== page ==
Interviews with CARF Surveyors – Part 2 of a 3-part series
The February 2013 newsletter of Behavioral Health Resources, LLC features interviews with CARF surveyors who are also CARF internal consultants in their organizations: Pat Coleman, President & CEO of Behavioral Health Response (Admin surveyor for 5 years); Rob Snyder, Director of Quality Assurance at Gilead Community Services (Admin surveyor for 4½ years); Gloria Woodruff, Program Director at Whiteside Manor (Admin and Program surveyor for 9 years). They were interviewed about their motivation to become a CARF surveyor.
Quality Improvement. Coleman’s motivation was her fascination with the accreditation process. “Also, the core of me is making things better. I find that becoming CARF accredited, it puts you in the category of best practices for behavioral health organizations. Also, I have an MBA and my business background meshes well with being an administrative surveyor.” For Woodruff, “understanding CARF standards and the experience of having my program surveyed” were important motivators.
Professional Development. Other professionals are encouraged to apply by CARF surveyors. “I hadn’t originally considered it,” said Snyder, “but the Admin Surveyor who came to our organization’s first CARF survey had suggested it to me, based on my preparations for our organization’s CARF survey. I decided to pursue it, with the support of our agency’s executive director and my family, as I felt this would allow me to not only help other organizations improve services, but also help me to learn new ideas and ways of doing things from other surveyed organizations that I could use to help our own agency and clients.”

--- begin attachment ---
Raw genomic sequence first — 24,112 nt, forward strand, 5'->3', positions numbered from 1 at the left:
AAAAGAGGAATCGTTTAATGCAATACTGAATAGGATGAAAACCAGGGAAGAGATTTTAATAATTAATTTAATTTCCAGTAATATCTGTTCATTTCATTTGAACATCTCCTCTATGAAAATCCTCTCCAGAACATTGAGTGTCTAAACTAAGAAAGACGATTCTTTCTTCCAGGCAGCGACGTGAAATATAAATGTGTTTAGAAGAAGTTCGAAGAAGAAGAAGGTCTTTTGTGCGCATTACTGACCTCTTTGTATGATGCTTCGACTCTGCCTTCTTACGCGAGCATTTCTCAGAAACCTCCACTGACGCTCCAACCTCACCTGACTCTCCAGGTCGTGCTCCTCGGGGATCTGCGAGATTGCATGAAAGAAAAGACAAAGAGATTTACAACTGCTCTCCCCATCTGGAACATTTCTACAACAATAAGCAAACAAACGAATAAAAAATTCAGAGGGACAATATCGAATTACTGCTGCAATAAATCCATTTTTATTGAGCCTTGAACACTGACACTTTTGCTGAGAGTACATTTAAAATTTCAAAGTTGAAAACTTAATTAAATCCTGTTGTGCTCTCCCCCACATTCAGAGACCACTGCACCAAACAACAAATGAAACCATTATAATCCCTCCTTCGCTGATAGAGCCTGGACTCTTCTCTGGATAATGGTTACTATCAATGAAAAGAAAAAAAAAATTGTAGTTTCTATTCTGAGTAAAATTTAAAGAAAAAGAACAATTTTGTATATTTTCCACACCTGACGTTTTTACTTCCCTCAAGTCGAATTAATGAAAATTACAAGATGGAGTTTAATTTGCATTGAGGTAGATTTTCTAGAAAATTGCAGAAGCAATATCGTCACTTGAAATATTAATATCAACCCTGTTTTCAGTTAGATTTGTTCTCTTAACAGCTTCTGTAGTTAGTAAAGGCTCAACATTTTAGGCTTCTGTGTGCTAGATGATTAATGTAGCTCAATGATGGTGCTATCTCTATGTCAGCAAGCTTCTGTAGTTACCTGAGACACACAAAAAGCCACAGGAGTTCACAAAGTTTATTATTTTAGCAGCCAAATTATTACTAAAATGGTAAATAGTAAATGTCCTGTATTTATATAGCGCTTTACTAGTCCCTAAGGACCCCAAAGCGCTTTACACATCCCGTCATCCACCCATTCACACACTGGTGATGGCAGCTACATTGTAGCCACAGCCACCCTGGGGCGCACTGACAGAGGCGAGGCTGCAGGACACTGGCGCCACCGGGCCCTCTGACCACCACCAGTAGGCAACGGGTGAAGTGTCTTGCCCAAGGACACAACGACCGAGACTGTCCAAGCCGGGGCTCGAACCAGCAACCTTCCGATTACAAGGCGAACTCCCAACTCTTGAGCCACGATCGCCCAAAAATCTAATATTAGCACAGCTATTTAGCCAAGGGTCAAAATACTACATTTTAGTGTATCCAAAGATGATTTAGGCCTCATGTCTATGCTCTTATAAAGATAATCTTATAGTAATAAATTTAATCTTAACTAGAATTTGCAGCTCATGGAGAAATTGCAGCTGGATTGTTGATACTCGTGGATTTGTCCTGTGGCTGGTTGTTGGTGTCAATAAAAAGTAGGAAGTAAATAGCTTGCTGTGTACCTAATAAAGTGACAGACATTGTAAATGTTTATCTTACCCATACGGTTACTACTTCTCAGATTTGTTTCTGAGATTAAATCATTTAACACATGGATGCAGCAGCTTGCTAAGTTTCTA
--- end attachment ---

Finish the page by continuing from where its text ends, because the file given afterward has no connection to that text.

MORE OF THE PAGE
How to Become a CARF Surveyor. As indicated on the CARF website, some of the minimum requirements to be a CARF surveyor are: 1) Be currently employed in a CARF-accredited organization, or be employed by a governmental entity that works to improve the quality of human services; 2) Have at least five years of current experience in the field. The experience must be in the program or service area for which the individual is applying to survey or in an administrative or managerial position; and 3) Have knowledge of and experience with the CARF standards. For more information about the application process, visit the CARF website.
To watch a 3-minute video interview with other CARF surveyors, click here.
The March 2013 issue of our newsletter will focus on how organizations can identify and train an employee as an internal CARF consultant when the individual is not a CARF surveyor. An external CARF consultant can assist in this process.
Are you ready for your next CARF survey? Regardless of accreditation status, this experience is less stressful for an organization that effectively practices continuous quality improvement. In addition, preparing for a scheduled survey or re-survey can be an overwhelming process for the organization’s leadership and staff as this process involves detailed planning and careful preparation. Contracting with a management consultant who is familiar with the accreditation process and CARF standards is a cost-effective approach. Consultants at Behavioral Health Resources, LLC can help improve the effectiveness of your services through continuous quality improvement and to prepare for on-site reviews by using a variety of approaches and options that are individualized to meet the specific needs of your organization.
To schedule a free consultation, contact us at firstname.lastname@example.org or (402) 486-1101.
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